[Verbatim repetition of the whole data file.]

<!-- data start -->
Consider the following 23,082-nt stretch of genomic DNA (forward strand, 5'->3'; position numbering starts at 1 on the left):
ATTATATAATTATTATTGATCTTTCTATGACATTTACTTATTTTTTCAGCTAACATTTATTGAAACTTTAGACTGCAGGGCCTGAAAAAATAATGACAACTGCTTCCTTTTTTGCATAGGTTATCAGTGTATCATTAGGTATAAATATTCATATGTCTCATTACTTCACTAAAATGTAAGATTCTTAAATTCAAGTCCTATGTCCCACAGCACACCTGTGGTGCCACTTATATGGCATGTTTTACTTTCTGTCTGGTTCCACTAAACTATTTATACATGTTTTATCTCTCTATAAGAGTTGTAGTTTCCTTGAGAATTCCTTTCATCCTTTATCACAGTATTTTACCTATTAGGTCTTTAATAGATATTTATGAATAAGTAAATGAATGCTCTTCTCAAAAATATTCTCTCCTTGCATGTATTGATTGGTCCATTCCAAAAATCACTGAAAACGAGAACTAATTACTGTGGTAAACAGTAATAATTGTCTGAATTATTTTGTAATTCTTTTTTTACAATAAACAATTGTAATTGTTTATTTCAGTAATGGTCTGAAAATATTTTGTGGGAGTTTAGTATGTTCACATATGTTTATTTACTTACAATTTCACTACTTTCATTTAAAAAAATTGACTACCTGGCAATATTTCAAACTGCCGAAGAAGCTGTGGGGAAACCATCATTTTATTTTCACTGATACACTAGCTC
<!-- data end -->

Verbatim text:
Consider the following 23,082-nt stretch of genomic DNA (forward strand, 5'->3'; position numbering starts at 1 on the left):
ATTATATAATTATTATTGATCTTTCTATGACATTTACTTATTTTTTCAGCTAACATTTATTGAAACTTTAGACTGCAGGGCCTGAAAAAATAATGACAACTGCTTCCTTTTTTGCATAGGTTATCAGTGTATCATTAGGTATAAATATTCATATGTCTCATTACTTCACTAAAATGTAAGATTCTTAAATTCAAGTCCTATGTCCCACAGCACACCTGTGGTGCCACTTATATGGCATGTTTTACTTTCTGTCTGGTTCCACTAAACTATTTATACATGTTTTATCTCTCTATAAGAGTTGTAGTTTCCTTGAGAATTCCTTTCATCCTTTATCACAGTATTTTACCTATTAGGTCTTTAATAGATATTTATGAATAAGTAAATGAATGCTCTTCTCAAAAATATTCTCTCCTTGCATGTATTGATTGGTCCATTCCAAAAATCACTGAAAACGAGAACTAATTACTGTGGTAAACAGTAATAATTGTCTGAATTATTTTGTAATTCTTTTTTTACAATAAACAATTGTAATTGTTTATTTCAGTAATGGTCTGAAAATATTTTGTGGGAGTTTAGTATGTTCACATATGTTTATTTACTTACAATTTCACTACTTTCATTTAAAAAAATTGACTACCTGGCAATATTTCAAACTGCCGAAGAAGCTGTGGGGAAACCATCATTTTATTTTCACTGATACACTAGCTC